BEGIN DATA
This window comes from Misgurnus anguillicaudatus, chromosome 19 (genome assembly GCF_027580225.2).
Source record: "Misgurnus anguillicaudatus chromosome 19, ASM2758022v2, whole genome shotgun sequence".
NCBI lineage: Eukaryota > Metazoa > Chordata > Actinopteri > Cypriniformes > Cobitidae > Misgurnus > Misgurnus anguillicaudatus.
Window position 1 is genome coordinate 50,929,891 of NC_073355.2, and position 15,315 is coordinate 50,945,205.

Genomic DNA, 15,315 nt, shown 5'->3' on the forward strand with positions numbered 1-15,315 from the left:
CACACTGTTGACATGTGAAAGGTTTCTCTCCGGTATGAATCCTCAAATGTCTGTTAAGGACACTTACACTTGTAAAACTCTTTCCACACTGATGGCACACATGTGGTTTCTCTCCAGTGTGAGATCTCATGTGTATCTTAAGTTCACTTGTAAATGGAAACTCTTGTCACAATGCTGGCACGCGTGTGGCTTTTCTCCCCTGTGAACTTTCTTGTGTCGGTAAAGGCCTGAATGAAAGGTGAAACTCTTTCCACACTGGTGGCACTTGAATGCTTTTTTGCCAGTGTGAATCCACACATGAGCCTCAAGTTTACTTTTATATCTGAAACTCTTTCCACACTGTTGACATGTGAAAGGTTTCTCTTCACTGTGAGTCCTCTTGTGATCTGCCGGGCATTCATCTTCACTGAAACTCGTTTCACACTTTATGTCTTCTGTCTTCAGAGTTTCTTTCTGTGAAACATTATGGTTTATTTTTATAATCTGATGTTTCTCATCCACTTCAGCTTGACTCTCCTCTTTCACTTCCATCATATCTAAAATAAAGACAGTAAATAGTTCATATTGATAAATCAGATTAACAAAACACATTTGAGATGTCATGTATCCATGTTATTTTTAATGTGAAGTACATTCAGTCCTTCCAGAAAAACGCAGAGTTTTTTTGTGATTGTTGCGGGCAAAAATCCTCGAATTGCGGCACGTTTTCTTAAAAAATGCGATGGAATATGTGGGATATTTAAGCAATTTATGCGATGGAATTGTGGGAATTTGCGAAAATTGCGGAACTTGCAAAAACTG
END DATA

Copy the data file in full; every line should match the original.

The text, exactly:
This window comes from Misgurnus anguillicaudatus, chromosome 19 (genome assembly GCF_027580225.2).
Source record: "Misgurnus anguillicaudatus chromosome 19, ASM2758022v2, whole genome shotgun sequence".
NCBI lineage: Eukaryota > Metazoa > Chordata > Actinopteri > Cypriniformes > Cobitidae > Misgurnus > Misgurnus anguillicaudatus.
Window position 1 is genome coordinate 50,929,891 of NC_073355.2, and position 15,315 is coordinate 50,945,205.

Genomic DNA, 15,315 nt, shown 5'->3' on the forward strand with positions numbered 1-15,315 from the left:
CACACTGTTGACATGTGAAAGGTTTCTCTCCGGTATGAATCCTCAAATGTCTGTTAAGGACACTTACACTTGTAAAACTCTTTCCACACTGATGGCACACATGTGGTTTCTCTCCAGTGTGAGATCTCATGTGTATCTTAAGTTCACTTGTAAATGGAAACTCTTGTCACAATGCTGGCACGCGTGTGGCTTTTCTCCCCTGTGAACTTTCTTGTGTCGGTAAAGGCCTGAATGAAAGGTGAAACTCTTTCCACACTGGTGGCACTTGAATGCTTTTTTGCCAGTGTGAATCCACACATGAGCCTCAAGTTTACTTTTATATCTGAAACTCTTTCCACACTGTTGACATGTGAAAGGTTTCTCTTCACTGTGAGTCCTCTTGTGATCTGCCGGGCATTCATCTTCACTGAAACTCGTTTCACACTTTATGTCTTCTGTCTTCAGAGTTTCTTTCTGTGAAACATTATGGTTTATTTTTATAATCTGATGTTTCTCATCCACTTCAGCTTGACTCTCCTCTTTCACTTCCATCATATCTAAAATAAAGACAGTAAATAGTTCATATTGATAAATCAGATTAACAAAACACATTTGAGATGTCATGTATCCATGTTATTTTTAATGTGAAGTACATTCAGTCCTTCCAGAAAAACGCAGAGTTTTTTTGTGATTGTTGCGGGCAAAAATCCTCGAATTGCGGCACGTTTTCTTAAAAAATGCGATGGAATATGTGGGATATTTAAGCAATTTATGCGATGGAATTGTGGGAATTTGCGAAAATTGCGGAACTTGCAAAAACTG